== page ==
Illini of the Week: Mike Poeta

Erica Magda

Erica Magda

By Ryan Dixon

Mike Poeta is “beating the crap out of everybody.”

At least that’s how teammate Gabe Flores described Poeta’s recent dominance.

Poeta, an All-American wrestler from Highwood, Ill., secured his first Big Ten Championship, and Illinois’ first since 2005, last weekend in Minneapolis.

By emerging victorious in the 157-pound bracket at the Big Ten Championships, Poeta added another notch to his belt of wrestling achievements. Poeta’s recent title now rests side-by-side the Midlands and Las Vegas Invitational titles he attained earlier this season.

En route to his title, the top-seeded Illini defeated the No. 6 and No. 3 wrestlers in the country; he also won all four of his matches by no less than six points. In his championship match, Poeta trounced second-seeded and third-ranked Dan Vallimont of Penn State, 8-2.

But Poeta remains unsatisfied.

“They’re good achievements,” Poeta said. “You’re excited about them and you want to win them, but they’re not the goals coming into the season. When I think in my head what the goal is going into the season, it’s always the national title. They’re good achievements, but they mean nothing compared to the last one.”

Despite Poeta’s humbleness, Flores acknowledged the importance of his teammate’s accomplishment.

“Seeing Mike wrestle, winning a Big Ten Championship – it’s awesome,” Flores said. “I’m really proud of him.”

Poeta views last weekend’s success as encouraging, considering the Big Ten Championships are viewed by many to be a warm up for the NCAA Championships. Many of the grapplers who were in Poeta’s brutal Big Ten bracket in Minneapolis will be the same competitors vying for an NCAA Championship.

Poeta is currently ranked No. 2 in the country by the National Wrestling Coaches Association and is No. 3 in W.I.N. Magazine.

The junior finished the regular season 28-2 before grabbing his Big Ten title. He has a career .876 winning percentage with a 85-12 record as an Illini, placing him third all-time in winning percentage at the University.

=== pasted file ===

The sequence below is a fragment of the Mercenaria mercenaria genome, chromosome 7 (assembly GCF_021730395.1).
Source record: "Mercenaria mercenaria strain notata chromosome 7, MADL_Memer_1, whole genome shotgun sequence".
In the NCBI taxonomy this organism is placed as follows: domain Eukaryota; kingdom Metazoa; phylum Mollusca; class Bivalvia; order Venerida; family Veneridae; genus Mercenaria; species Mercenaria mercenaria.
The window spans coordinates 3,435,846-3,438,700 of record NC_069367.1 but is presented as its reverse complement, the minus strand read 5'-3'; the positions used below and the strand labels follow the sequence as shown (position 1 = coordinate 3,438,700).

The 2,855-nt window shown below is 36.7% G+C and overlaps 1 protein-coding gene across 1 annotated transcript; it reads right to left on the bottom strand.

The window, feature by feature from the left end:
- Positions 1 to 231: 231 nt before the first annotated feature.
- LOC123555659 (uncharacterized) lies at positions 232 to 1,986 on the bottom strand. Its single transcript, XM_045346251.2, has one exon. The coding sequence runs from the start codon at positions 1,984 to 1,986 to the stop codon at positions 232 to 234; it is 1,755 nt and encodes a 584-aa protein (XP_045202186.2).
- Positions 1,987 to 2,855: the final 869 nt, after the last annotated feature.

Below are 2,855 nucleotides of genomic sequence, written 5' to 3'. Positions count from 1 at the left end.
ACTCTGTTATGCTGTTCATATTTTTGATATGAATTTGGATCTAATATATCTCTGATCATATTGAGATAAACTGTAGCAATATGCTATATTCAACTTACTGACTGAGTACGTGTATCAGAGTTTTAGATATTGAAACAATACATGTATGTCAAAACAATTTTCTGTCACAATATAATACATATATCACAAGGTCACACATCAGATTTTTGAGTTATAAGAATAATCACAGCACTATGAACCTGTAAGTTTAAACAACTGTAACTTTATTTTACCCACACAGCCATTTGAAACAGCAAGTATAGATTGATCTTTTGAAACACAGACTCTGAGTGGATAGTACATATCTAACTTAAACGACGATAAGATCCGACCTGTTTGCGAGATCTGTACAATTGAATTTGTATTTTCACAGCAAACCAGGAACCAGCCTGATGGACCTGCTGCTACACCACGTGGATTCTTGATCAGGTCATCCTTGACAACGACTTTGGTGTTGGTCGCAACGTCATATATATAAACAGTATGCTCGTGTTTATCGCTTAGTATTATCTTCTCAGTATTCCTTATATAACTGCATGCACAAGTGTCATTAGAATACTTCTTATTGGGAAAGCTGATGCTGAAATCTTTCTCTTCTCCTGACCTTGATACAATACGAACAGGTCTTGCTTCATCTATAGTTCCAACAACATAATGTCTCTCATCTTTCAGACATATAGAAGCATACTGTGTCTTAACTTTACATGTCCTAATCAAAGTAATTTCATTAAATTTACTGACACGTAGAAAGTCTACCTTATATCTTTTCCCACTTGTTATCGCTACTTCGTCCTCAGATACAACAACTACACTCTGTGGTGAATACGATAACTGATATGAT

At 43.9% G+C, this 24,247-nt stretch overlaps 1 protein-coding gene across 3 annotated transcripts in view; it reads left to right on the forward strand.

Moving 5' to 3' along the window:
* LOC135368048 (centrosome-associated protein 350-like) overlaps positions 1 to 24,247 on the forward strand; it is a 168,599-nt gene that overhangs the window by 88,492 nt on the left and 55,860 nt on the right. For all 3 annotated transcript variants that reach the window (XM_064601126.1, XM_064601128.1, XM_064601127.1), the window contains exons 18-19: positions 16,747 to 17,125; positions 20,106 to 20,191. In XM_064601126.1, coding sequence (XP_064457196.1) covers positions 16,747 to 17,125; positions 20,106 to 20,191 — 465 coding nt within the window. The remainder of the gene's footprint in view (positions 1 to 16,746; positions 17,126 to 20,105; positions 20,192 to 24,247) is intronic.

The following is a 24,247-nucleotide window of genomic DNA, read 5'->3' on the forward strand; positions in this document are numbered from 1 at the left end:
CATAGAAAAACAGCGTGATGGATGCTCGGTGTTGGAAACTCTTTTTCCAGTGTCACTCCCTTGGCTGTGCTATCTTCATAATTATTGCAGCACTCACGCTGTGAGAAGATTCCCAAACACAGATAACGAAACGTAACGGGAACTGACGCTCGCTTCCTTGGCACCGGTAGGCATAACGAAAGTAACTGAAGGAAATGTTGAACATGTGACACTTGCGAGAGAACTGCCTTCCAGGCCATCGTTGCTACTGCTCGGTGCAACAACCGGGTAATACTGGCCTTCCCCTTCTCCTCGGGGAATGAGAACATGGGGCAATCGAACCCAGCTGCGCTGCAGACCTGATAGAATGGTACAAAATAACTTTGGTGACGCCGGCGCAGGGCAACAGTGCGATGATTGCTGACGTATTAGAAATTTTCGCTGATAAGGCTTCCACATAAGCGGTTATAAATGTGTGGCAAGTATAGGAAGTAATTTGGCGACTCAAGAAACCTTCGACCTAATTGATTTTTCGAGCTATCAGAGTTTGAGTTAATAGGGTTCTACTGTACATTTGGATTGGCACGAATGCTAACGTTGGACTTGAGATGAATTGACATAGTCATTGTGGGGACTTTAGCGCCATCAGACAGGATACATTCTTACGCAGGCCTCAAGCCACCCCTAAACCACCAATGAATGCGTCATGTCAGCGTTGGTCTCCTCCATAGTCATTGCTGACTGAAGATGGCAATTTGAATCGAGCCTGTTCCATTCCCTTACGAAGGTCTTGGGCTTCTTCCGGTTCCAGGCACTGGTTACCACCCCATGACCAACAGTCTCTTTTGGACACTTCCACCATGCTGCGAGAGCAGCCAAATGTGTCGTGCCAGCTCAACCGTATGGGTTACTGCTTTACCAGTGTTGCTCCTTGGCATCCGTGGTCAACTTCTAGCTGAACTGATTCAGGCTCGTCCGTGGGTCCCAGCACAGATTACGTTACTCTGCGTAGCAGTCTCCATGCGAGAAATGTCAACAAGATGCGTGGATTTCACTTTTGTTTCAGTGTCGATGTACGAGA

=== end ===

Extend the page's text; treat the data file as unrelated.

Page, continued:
“Mike Poeta was one of the most highly decorated wrestlers we recruited,” head coach Mark Johnson said. “Everybody expected big things, him and us, and he’s been everything we expected. He’s just one of those coach’s dreams.”

As a team leader, Poeta believes in leading with actions, rather than words.

“I’m not very vocal,” Poeta said. “I don’t say much during practice, in any kind of run or lift or workout that we do. I don’t really like people when they try and lead vocally. I think that’s kind of an easy way out. You have to lead by example, and that’s what I do.”

“He studies the sport,” Johnson said. “He’s just not going to let anybody train harder than him. He wants that edge. He wants to know that he’s in great condition.”

Poeta attributes his success to his parents’ help along the way. He started his wrestling career at the age of five after participating in a program his father started for kids. He hasn’t shown signs of slowing down, either.

Flores stressed that Poeta never takes a day off from training and it’s the extra little things his teammate does that make wrestlers into champions. His training and persistence to be the best has Poeta one step away from his final goal.

“I’ve been dreaming (of becoming a NCAA champion) my whole life,” Poeta said.

“Growing up every year you watch the NCAA finals on ESPN, and you dream that you’re going to be in it. When I started getting older and older, and I was getting closer to college, I started getting goose bumps watching because I knew that one day I was going to be there.”

After claiming his first Big Ten Championship, Poeta hopes to avenge last year’s third-place finish at the NCAA Championships by earning the top spot on the podium March 22 in St. Louis.

How would a wrestler go about derailing Illinois’ most recent Big Ten Champion?

“You have to slow me down,” Poeta said, unable to hold back a smile. “When I get stuff going, I think I’m hard to beat. I’m doing so much stuff to correct that problem so it’s going to be tough.”

Flores is equally, if not more confident in his teammate’s chances.

“He’s on fire,” Flores said. “The way he’s wrestling right now, I don’t think anybody’s going to beat him.”

Poeta’s road to a Big Ten Championship

No. 2 seed Mike Poeta plowed through the 157-pound bracket at the Big Ten Championships in Minneapolis on his way to claiming his first Big Ten title on March 8-9.

Pigtail: dec. Andrew Nadhir (NU), 10-4

Quarterfinals: maj. dec. No. 8 seed John Fulger (MSU), 15-3

Semifinals: inj. def. over No. 4 seed, #6 C.P. Schlatter (MINN)

Championships: dec. No. 2 seed, #3 Dan Vallimont (PSU), 8-2